TSB Staff Fired Over Compensation Claims For IT Meltdown

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Five TSB workers fired for allegedly gaming the compensation system set up after the bank’s epic IT meltdown in early 2018

TSB has reportedly fired as many as five of its staff, over claims they took advantage of the compensation system setup after its IT fiasco in 2018.

TSB was engulfed in an IT meltdown in April 2018 when it moved its five million customers and their 1.3 billion records from a banking platform it was renting from former owner (Lloyds Banking Group) to its new ‘state-of-the-art’ platform developed by its Spanish-owner Banco de Sabadell.

TSB inadvertently locked up to 1.9 million customers out of their accounts, but this also impacted many of the 8,500 TSB staff whose own bank accounts were included in the outage. Banks often tend to encourage staff to set up bank accounts with their employeer.

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Staff fired

TSB set up a compensation scheme for affected customers, and according to the Guardian newspaper, the compensation claims lodged by a number of TSB workers were re-assessed this year by the bank for signs that they may have used inside information to get the largest possible payout.

The Guardian reported that about 40-50 workers were initially identified by the bank over their claims earlier this year, according to sources with knowledge of the matter.

But further investigations led to formal internal proceedings against about eight staff during the summer, five of whom were eventually sacked.

Others reportedly resigned before a formal decision could be made.

“We responded to all migration customer complaints from staff members,” a TSB spokesperson was quoted as saying. “A very small number of complaints were found to be dishonest and appropriate action was taken.”

It seems that no criminal proceedings were launched as a result of the alleged wrongdoing.

The Guardian saw letters sent during the formal investigation of the eight employees, which accused them of having “failed to act with integrity” by logging false or exaggerated claims. It claimed the employees in question ended up securing compensation money that was intended for customers who were “genuinely impacted by migration issues”.

But the story doesn’t end there.

The Guardian was reportedly told that some staff were discouraged by managers from lodging complaints to overwhelmed call centres, though this was not an official policy from the bank and many employees went on to file individual claims.

Union criticism

Indeed, it is reported that the bank was forced to hire 600 extra staff to handle a total of 184,000 complaints, and drew up a framework to determine the amount of compensation it would pay for distress and inconvenience.

The bank’s compensation framework allowed TSB to determine whether claimants experienced “minor” to “significant” inconvenience, resulting in compensation from as little as £100 – £50 each for distress and additional expenses – or as much as £500 plus additional expenses.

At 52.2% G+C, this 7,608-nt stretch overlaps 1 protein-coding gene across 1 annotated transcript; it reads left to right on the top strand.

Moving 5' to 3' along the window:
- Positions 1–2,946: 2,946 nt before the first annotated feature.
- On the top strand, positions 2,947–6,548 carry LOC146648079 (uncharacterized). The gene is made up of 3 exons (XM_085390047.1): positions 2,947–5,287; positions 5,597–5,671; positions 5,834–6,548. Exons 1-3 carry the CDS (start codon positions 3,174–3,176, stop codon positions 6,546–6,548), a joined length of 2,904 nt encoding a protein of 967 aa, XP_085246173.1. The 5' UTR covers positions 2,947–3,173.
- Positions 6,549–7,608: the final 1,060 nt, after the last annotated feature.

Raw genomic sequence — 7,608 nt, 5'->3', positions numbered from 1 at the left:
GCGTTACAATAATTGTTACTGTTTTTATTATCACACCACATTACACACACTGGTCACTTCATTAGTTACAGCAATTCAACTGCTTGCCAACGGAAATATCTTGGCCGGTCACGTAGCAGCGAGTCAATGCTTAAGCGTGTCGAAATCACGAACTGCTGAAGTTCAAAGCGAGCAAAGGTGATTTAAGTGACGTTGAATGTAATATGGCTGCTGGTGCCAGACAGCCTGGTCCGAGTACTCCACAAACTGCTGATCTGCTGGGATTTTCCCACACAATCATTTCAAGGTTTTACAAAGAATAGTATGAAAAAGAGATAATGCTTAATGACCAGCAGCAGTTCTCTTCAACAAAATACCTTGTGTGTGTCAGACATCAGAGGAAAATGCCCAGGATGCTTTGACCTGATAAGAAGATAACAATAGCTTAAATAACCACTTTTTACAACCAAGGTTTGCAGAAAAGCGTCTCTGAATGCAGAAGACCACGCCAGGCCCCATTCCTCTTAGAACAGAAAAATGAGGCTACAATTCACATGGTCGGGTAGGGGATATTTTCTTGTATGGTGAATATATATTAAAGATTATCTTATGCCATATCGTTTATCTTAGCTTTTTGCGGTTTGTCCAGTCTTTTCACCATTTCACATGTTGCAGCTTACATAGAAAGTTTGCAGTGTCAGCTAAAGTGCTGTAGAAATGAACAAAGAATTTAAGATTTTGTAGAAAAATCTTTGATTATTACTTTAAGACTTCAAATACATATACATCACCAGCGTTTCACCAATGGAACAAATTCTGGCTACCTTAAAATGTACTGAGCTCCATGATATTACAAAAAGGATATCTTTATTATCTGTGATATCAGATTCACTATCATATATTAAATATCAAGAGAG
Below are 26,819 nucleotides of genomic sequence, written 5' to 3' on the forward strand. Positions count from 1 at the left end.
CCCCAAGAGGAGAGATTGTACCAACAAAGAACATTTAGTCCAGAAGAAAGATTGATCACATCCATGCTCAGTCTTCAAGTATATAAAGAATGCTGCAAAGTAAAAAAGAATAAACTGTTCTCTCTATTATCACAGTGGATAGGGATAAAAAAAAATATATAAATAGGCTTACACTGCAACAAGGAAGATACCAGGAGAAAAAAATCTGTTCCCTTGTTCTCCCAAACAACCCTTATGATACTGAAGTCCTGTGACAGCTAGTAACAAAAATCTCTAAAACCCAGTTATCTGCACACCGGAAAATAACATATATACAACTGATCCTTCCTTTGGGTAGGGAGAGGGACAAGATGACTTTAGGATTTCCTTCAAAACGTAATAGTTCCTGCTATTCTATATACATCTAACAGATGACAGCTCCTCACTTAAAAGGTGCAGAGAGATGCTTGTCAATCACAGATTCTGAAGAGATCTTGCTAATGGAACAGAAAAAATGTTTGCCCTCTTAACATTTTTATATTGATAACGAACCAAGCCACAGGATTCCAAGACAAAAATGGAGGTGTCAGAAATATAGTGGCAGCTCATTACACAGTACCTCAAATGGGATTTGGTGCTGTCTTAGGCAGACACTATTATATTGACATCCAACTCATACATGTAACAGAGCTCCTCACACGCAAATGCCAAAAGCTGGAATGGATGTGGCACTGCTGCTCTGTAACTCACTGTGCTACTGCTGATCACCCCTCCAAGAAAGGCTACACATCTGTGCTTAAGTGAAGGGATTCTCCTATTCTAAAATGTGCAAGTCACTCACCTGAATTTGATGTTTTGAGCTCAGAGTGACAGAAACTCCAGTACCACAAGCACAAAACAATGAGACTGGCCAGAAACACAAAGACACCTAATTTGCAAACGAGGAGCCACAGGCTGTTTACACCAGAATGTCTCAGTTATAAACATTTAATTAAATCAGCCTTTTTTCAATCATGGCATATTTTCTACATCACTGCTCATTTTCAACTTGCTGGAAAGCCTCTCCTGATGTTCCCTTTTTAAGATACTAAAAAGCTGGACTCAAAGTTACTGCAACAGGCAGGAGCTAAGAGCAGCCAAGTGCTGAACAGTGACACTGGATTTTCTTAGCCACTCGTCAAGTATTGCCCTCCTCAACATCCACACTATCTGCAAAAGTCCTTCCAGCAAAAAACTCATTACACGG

The Guardian reported that TSB ended up spending around £130m on compensation claims.

The bank alleged that some staff were unfairly using this compensation framework to try to obtain the largest possible payout.

The Affinity trade union, which represents TSB employees, said the original review of employee compensation claims were a “witch hunt” against staff who had the right to complain. “Let’s be clear, TSB staff who are also customers of the bank have the same rights as other customers and their complaints should be treated in exactly the same way,” the union said.

Meanwhile the Unite union said none of its members was disciplined as a result of the sanctions. However, it also raised concerns about the way staff were being disciplined for actions they took as customers of the bank.

IT fiasco

Last month a long- awaited report concluded that a lack of testing at one of TSB’s data centres by Sabis, the IT services arm of Sabadell, coupled with poor judgement of Carlos Abarca, the bank’s chief information officer at the time, were to blame for the IT failure.

The IT fiasco resulted in TSB’s chief executive Paul Pester stepping down in September 2018, despite his repeated apologies to customers.

Pester had been in charge of TSB for seven years, and his resignation pleased some MPs on the Treasury select committee.

But others felt that Pester took the blame for Sabadell, and its chaotic data migration process, which cost TSB more than £400m.

IBM eventually had to be hired to help deal with the mess.

It should be noted that this is not the first time that the finger of blame has been pointed at Sabadell. Insiders have previously hinted that the blame should be laid at the door of the Spanish bank.

An insider previously told the Guardian newspaper that Sabadell had a disturbing lack of appreciation of the complexity of the migration.

Indeed Sabadell was reportedly warned as far back as 2015 that its ambitious plan was high risk, but Sabadell pressed ahead anyway.

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Author: Tom Jowitt
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